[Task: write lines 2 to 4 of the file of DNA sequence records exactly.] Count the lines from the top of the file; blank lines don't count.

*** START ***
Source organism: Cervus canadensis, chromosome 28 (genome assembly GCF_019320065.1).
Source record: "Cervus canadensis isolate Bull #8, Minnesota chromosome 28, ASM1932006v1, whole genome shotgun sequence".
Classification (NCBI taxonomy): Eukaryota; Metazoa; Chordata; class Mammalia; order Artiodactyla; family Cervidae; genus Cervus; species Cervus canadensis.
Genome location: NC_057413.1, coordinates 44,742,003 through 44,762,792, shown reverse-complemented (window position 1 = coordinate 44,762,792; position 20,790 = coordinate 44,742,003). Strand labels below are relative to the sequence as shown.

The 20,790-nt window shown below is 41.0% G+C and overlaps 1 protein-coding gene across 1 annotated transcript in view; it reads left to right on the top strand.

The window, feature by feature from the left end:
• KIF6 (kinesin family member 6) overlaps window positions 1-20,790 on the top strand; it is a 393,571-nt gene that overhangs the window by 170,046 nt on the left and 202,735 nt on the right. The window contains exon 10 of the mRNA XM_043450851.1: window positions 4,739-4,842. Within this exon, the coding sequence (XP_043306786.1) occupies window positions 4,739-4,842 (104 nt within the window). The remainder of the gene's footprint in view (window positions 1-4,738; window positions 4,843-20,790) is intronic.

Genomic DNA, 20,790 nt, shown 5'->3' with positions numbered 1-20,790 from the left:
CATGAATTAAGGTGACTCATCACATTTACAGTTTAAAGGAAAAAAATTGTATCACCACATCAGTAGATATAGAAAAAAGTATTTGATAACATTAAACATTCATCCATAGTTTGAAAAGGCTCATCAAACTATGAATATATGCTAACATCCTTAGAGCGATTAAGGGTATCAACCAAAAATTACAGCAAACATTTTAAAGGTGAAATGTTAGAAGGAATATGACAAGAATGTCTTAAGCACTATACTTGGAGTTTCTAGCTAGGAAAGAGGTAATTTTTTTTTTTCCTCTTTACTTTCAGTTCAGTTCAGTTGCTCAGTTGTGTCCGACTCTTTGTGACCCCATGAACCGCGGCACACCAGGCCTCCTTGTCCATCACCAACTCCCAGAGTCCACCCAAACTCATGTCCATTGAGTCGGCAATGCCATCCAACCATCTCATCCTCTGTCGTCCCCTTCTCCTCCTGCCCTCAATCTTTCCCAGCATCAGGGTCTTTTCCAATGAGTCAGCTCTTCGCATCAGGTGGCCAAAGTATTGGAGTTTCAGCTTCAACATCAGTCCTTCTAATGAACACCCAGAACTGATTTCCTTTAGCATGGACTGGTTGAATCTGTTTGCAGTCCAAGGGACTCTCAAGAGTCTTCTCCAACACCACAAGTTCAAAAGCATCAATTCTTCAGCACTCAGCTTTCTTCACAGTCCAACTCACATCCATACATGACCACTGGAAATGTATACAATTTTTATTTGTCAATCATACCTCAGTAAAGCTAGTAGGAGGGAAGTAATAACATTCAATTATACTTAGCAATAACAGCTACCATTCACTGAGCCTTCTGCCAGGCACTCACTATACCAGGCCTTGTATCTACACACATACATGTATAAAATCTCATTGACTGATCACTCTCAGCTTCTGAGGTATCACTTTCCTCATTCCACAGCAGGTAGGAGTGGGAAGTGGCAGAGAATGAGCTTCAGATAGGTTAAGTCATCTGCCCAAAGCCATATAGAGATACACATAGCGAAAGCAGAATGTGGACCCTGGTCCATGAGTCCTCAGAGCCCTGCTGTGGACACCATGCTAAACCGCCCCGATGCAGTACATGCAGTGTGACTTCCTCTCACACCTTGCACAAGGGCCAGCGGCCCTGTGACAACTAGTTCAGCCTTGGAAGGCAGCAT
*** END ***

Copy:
Source record: "Cervus canadensis isolate Bull #8, Minnesota chromosome 28, ASM1932006v1, whole genome shotgun sequence".
Classification (NCBI taxonomy): Eukaryota; Metazoa; Chordata; class Mammalia; order Artiodactyla; family Cervidae; genus Cervus; species Cervus canadensis.
Genome location: NC_057413.1, coordinates 44,742,003 through 44,762,792, shown reverse-complemented (window position 1 = coordinate 44,762,792; position 20,790 = coordinate 44,742,003). Strand labels below are relative to the sequence as shown.